Management of rheumatic diseases during pregnancy

Postgrad Med. 2010 May;122(3):213-21. doi: 10.3810/pgm.2010.05.2160.


Systemic rheumatic diseases commonly affect women during the childbearing years. Many women with these diseases may be contemplating pregnancy or discover an inadvertent pregnancy, leading to concerns regarding medication use, changes in disease activity during pregnancy, safety of lactation, and future ability to care for a child given the presence of chronic illnesses. There are outstanding reviews that summarize the safety and use of immunosuppressive medications during pregnancy. However, in addition to medication use, providers need to be aware of the available data regarding fertility, pregnancy outcomes, delivery, and lactation issues that may be specific to individual diseases. Optimally, women should plan pregnancies to occur around times of disease quiescence, several months after potentially teratogenic medications have been discontinued. The course of the underlying rheumatic disease during pregnancy is variable, and there are no specific clinical or laboratory variables that consistently predict disease improvement or worsening during pregnancy. Recent data suggest that increased disease activity in women with most autoimmune diseases during pregnancy may lead to increased risk of premature delivery, low-birth-weight infants, and other adverse pregnancy outcomes. Arthritis involving the cervical spine and hips may impact delivery and must be considered by both obstetricians and obstetric anesthesiologists. Data are mixed regarding the impact of breastfeeding on underlying autoimmune diseases; the choice to continue breastfeeding is a personal decision.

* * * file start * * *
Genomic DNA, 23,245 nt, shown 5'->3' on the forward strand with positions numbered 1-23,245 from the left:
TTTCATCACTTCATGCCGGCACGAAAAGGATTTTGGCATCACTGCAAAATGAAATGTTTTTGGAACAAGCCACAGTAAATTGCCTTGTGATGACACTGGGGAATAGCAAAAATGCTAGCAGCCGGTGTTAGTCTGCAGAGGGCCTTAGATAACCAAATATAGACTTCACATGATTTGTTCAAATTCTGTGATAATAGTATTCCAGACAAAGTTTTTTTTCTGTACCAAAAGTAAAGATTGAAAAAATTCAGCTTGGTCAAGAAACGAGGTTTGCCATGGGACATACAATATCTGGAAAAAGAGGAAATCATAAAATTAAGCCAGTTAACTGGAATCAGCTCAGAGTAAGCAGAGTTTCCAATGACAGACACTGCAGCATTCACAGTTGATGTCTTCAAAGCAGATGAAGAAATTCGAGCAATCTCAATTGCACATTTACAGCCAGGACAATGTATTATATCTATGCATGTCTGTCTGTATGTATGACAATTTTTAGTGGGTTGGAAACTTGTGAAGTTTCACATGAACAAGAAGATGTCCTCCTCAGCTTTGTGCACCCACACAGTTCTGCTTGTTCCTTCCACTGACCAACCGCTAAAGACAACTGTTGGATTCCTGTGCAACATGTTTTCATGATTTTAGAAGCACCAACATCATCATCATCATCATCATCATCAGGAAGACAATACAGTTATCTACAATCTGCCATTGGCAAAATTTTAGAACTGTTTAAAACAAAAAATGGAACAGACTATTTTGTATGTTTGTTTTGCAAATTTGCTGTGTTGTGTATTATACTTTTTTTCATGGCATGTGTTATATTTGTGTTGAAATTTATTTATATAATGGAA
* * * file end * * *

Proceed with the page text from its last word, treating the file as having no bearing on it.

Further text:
MeSH terms

  • Antirheumatic Agents / adverse effects
  • Breast Feeding
  • Delivery, Obstetric
  • Female
  • Humans
  • Preconception Care*
  • Pregnancy
  • Pregnancy Complications / drug therapy*
  • Pregnancy Outcome
  • Rheumatic Diseases / complications
  • Rheumatic Diseases / drug therapy*


  • Antirheumatic Agents